Just a month after 58 people were shot and killed when a gunman opened fire at the Route 91 Harvest Music Festival in Las Vegas, Nevada, 26 people were gunned down while attending church in rural Sutherland Springs, Texas. The victims included as many as 14 children, and a pregnant woman, Crystal Holcombe, and her fetus. A single family lost eight members from multiple generations to the floor of that wooden church, including an infant great-granddaughter. For a country that claims to hold family values above all others, how could this happen? Because guns have more rights than living, breathing children in this country. Because ultrasound machines have a seat in Congress, and guns are legally welcome in churches, but passing gun legislation that saves children's lives is anathema in the chambers of the Capitol.
Since 1982, there have been 91 recorded mass shootings in the United States. I have grown up in a country that has trained me to look for the nearest exit while enjoying a movie at the local movie theater, and fear large crowds while attending an outdoor music festival. Now that I am a mother, I must contend with the idea that my child lives in a country that cannot promise me preschoolers can go to school without being shot and killed. I was 23 when I got an abortion, and felt the wrath of anti-choice advocates calling me a "murderer" and promising me eternal damnation. I was 27 years old when I gave birth to my son, and felt the cold chill of fear at the thought of, one day, sending him to a school that would include mass shooting drills as his form of education. These issues are entwined. It's not just that legislators want to grant "personhood" rights to unborn fetuses at the expense of the mother; it's that I must reconcile this want with the open wish from the president of the United States to parade America's arsenal in the streets of Washington. This country doesn't celebrate children, it celebrates guns.
On November 1, 2017, when House Republicans saved a seat for an ultrasound machine during a hearing on a bill that would ban abortions as early as six weeks, I realized just how far Congress will go to protect 10- and 30-inch barrels of wood and plastic and metal and composite stock mounted to triggers and receivers and accompanied by bullets, before they do anything to end systemic gun violence in this country, or protect a woman's right to full bodily autonomy — including protecting that body from loaded cartridges. After all, they made a decision to save a seat for a heap of plastic instead of a woman with thoughts and opinions concerning her own care.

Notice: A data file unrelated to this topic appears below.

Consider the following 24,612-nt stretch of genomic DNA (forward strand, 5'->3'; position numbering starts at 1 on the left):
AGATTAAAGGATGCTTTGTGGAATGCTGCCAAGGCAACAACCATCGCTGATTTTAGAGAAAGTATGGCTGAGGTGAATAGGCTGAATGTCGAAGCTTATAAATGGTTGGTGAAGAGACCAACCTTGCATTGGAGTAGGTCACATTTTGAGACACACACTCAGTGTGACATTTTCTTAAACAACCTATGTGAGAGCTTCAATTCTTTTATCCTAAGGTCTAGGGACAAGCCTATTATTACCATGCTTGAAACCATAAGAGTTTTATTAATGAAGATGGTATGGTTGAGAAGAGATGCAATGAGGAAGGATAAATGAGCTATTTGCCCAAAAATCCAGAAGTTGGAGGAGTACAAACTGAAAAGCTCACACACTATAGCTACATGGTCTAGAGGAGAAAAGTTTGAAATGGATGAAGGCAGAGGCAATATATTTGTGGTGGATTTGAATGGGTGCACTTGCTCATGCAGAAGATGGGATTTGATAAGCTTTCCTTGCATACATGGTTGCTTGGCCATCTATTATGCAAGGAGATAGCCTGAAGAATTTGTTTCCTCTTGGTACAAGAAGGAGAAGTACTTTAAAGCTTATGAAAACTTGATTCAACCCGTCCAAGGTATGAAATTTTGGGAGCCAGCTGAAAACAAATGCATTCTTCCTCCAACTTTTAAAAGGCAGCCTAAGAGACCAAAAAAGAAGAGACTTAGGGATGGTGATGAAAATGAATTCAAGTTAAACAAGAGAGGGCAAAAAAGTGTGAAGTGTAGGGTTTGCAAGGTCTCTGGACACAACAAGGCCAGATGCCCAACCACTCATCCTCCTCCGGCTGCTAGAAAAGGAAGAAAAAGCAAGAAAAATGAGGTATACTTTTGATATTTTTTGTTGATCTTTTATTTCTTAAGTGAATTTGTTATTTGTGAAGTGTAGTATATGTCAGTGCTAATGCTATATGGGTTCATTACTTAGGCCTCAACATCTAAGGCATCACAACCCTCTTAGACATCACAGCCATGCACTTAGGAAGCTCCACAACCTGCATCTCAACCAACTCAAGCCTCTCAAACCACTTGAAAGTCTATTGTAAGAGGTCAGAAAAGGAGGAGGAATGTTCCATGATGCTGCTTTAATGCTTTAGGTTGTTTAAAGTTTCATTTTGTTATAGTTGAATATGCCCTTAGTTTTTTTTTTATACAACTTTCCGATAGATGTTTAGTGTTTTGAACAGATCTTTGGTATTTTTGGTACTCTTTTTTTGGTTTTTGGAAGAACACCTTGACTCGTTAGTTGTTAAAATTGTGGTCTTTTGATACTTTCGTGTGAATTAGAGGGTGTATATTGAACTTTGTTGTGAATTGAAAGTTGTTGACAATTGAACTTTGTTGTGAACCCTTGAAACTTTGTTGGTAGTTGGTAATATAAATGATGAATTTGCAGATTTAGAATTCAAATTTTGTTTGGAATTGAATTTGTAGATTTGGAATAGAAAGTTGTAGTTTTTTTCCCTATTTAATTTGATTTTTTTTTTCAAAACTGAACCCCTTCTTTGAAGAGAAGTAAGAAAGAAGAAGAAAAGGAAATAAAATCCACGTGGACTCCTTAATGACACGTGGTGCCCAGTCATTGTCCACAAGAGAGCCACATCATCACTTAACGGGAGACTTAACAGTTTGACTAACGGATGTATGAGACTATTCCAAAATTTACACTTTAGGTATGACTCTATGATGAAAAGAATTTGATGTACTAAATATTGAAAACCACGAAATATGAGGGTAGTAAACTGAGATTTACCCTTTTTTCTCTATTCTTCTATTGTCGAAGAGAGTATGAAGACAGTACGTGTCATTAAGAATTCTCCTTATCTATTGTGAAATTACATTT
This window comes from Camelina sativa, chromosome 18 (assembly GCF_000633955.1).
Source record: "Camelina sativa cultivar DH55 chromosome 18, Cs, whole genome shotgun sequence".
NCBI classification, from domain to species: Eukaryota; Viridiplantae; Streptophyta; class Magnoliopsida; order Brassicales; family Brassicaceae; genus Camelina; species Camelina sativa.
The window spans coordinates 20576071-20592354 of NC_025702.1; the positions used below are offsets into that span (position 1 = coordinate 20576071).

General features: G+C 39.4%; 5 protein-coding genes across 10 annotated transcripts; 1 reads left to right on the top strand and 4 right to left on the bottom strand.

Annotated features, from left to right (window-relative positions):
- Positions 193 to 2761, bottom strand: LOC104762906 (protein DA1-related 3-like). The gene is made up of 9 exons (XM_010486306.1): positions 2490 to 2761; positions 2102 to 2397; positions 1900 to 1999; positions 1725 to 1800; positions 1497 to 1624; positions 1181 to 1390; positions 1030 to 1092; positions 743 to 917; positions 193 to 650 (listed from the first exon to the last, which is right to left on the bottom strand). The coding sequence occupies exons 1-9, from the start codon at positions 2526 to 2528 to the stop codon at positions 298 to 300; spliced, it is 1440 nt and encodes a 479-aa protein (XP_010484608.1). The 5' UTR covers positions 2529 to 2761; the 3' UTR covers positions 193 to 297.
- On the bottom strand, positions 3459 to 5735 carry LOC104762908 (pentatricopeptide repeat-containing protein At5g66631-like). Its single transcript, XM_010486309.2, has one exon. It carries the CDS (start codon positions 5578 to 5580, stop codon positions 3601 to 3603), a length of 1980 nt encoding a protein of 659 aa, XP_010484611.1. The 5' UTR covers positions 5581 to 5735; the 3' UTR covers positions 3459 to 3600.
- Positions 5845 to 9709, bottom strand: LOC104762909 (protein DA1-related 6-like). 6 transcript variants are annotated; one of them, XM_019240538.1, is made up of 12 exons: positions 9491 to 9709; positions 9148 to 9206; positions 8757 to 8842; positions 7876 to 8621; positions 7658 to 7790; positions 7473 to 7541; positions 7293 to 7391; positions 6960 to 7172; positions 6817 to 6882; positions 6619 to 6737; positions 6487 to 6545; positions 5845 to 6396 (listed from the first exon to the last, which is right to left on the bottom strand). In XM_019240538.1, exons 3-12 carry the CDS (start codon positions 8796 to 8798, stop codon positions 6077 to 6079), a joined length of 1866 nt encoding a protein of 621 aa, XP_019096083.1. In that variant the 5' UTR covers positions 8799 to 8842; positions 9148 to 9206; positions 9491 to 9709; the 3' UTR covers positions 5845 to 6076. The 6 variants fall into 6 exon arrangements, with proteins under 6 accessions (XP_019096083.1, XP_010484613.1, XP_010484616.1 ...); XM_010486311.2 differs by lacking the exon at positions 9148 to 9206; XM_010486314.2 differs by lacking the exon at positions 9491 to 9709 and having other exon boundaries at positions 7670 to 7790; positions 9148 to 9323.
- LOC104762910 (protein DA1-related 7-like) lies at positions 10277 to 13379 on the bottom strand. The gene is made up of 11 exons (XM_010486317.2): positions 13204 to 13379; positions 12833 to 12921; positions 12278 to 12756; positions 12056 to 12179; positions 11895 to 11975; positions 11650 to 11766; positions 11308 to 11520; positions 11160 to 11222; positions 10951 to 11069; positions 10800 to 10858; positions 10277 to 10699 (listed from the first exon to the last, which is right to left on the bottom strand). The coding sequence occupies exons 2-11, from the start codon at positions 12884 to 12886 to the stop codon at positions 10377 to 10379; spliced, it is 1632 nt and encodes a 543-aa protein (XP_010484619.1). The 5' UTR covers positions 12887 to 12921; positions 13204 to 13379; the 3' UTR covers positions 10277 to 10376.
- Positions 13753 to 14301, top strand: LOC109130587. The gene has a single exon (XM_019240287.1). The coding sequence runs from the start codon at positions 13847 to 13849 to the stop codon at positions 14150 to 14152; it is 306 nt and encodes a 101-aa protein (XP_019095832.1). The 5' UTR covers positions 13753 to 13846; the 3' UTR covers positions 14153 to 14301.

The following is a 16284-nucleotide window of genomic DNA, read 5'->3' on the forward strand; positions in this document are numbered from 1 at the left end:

Of course, not every member of Congress values the life of a fetus over the life of living, breathing children. Senator Chris Murphy of Connecticut has recently released a statement criticizing gun lobbyists and his congressional colleagues for failing to prevent mass shootings and gun violence. In Murphy's statement, he said:
"As my colleagues go to sleep tonight, they need to think about whether the political support of the gun industry is worth the blood that flows endlessly onto the floors of American churches, elementary schools, movie theaters, and city streets. Ask yourself — how can you claim that you respect human life while choosing fealty to weapons-makers over support for measures favored by the vast majority of your constituents."
Despite Murphy's sentiments, and the work of a few members of Congress, we currently live in a country that allows guns to kill nearly 1,300 children every year. We live in a country that, since 2011, had more than 100 gun control proposals submitted to Congress fail, but had 17 states enact 57 anti-abortion laws in 2015 alone.
I have long since given up relying on the majority of Republican Congress members, especially when it comes to "protecting life." Living, breathing, actual life; the kind of life that wants to go to concerts and preschool and movie theaters and places of worship without getting shot and killed. The NRA has given over $38 million to 10 Republican senators, including $2,861,047 to Bill Cassidy, who says he's proud of his "100 percent pro-life voting record." I know where their allegiances, and their money, lie.
But retreating behind partisan barricades will not help us. Whether you believe in protecting the lives of fetuses or in honoring women's right to make decisions about their health doesn't even matter. Both the unborn child and its mother died in Sutherland Springs, Texas. If you shoot the woman carrying an unborn baby, an uneasy truth comes to light: that fetus dies, too. Crystal Holcombe and all her wishes for that baby are gone.
You cannot protect unborn lives without protecting the living. You cannot say you care about babies if you let 18-month-old toddlers, and 5 year olds, and teens and mothers and grandparents get shot because you don't have the will to pass common sense gun legislation.
So, it's up to us: the voters. The women who want to make their own decisions about their own bodies. The mothers and fathers who hold our children just a little bit tighter every time we hear about another mass shooting.
Are we going to hold our members of Congress accountable, or are we going to see more chairs saved for ultrasound machines?
Perhaps it will be for guns next time.